I refer, of course, to the development models advising us to strive for market agility (Scrum, Lean, Kanban, and Extreme Programming are commonly-cited examples). I intend to write more about these in future posts. For now, I’ll say: Much of the market has already moved one (or more) of these directions.

And what about the advice derived from the statistics Dr. Boehm cited? I’ll say projects need the same sense of urgency about finding errors; we’ll find problems differently than we most commonly thought about then. Projects using today’s agile models probably expect to discover those errors during their frequent interaction with customers (“early feedback”). And we expect to fix problems during the first iteration in which the customer wants us to fix them. And that advice sounds great … Why would anyone oppose?

And what about Dr. Boehm’s career after writing the book I mentioned? Well, in 1988, he published an often-cited description (info) of his “Spiral Model” of iterative software development. Both his works cited here influenced thought leaders who contributed to other models later collectively called “agile”. He is now an AIAA Fellow, an ACM Fellow, an IEEE Fellow, an INCOSE Fellow, and a member of the National Academy of Engineering.

He is one thought giant on whose shoulders we stand today. May we all learn …

//Later edit: Fixed a broken link.

Who’s Your Competition?

Bo Pelini is the head football coach at Nebraska. That first hyperlink is a bio that starts with, “It is about the process.” The phrase expresses a mindset for Bo, judging by how often the public has heard that message from him. Sportscasters say he tells the players that, “They are their own barometers.” Or, “They’re their own standard.” Or not to worry about the other team; if Nebraska players execute the plays right, the game results will take care of themselves. (That last one demonstrates considerable confidence in his coaching staff, eh?! He’s a leader to them, too!)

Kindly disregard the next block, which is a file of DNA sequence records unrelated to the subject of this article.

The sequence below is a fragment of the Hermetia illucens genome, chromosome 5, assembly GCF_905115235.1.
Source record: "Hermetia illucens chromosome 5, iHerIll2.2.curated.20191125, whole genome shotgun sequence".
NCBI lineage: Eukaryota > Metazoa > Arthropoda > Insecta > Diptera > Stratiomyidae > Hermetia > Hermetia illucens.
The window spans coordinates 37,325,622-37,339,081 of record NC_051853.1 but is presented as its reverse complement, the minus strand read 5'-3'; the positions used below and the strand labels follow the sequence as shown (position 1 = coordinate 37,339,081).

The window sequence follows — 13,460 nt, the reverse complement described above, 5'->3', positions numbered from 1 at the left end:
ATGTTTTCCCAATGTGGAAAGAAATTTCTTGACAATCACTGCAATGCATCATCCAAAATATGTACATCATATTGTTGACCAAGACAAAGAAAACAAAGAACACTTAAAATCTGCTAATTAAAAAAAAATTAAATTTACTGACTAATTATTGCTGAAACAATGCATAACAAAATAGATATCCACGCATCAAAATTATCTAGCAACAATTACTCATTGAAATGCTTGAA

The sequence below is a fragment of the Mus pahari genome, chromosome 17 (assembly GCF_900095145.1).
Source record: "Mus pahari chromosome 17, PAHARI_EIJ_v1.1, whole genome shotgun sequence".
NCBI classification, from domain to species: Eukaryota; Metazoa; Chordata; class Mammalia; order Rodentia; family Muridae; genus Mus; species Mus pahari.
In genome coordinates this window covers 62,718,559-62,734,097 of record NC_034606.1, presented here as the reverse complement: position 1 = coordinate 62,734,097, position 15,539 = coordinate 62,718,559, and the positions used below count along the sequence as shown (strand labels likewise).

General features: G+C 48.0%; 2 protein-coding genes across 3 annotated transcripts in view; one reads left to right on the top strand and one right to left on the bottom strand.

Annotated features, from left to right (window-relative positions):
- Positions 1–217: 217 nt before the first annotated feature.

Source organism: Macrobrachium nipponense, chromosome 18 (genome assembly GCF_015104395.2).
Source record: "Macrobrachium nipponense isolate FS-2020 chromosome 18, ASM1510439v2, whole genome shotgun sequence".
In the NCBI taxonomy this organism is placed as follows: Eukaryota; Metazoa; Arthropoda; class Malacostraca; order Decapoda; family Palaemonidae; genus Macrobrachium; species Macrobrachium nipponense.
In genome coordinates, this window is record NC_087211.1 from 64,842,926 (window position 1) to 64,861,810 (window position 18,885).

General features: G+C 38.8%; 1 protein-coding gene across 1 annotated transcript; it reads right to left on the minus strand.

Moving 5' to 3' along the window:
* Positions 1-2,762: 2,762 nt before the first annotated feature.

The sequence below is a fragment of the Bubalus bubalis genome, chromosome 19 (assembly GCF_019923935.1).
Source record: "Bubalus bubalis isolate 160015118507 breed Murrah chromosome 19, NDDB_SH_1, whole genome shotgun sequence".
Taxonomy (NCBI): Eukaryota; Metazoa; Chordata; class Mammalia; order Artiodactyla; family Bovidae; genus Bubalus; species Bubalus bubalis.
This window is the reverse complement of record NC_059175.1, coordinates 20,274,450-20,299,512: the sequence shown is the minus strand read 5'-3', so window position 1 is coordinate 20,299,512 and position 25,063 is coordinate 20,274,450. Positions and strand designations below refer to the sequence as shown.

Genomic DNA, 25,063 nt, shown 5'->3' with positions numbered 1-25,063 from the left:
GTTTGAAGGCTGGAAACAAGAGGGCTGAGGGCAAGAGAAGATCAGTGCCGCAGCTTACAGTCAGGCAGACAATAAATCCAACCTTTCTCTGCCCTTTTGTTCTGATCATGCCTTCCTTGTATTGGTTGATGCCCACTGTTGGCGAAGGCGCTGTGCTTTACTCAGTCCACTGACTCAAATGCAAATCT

Is your mindset non-competitive? Do you compete with peers? Or with an idea?

My experience suggests non-competitive mindsets are the least common. We commonly teach aspiring members of our workforce that we and our organizations achieve more if we and they set goals and track progress toward achievement. The PMBOK® Guide devotes one of the largest of its five “Process Groups” to “Monitoring and Controlling”. At the start of each Sprint (or Iteration) in Scrum, teams set goals for the Sprint in a Sprint Backlog. At the end of each Sprint, teams focus for a time on what went well (so we’ll be more likely to do it again) and what didn’t go well (so we’ll be more likely to try something else). Maybe goals and competition with them are intrinsic parts of the human condition.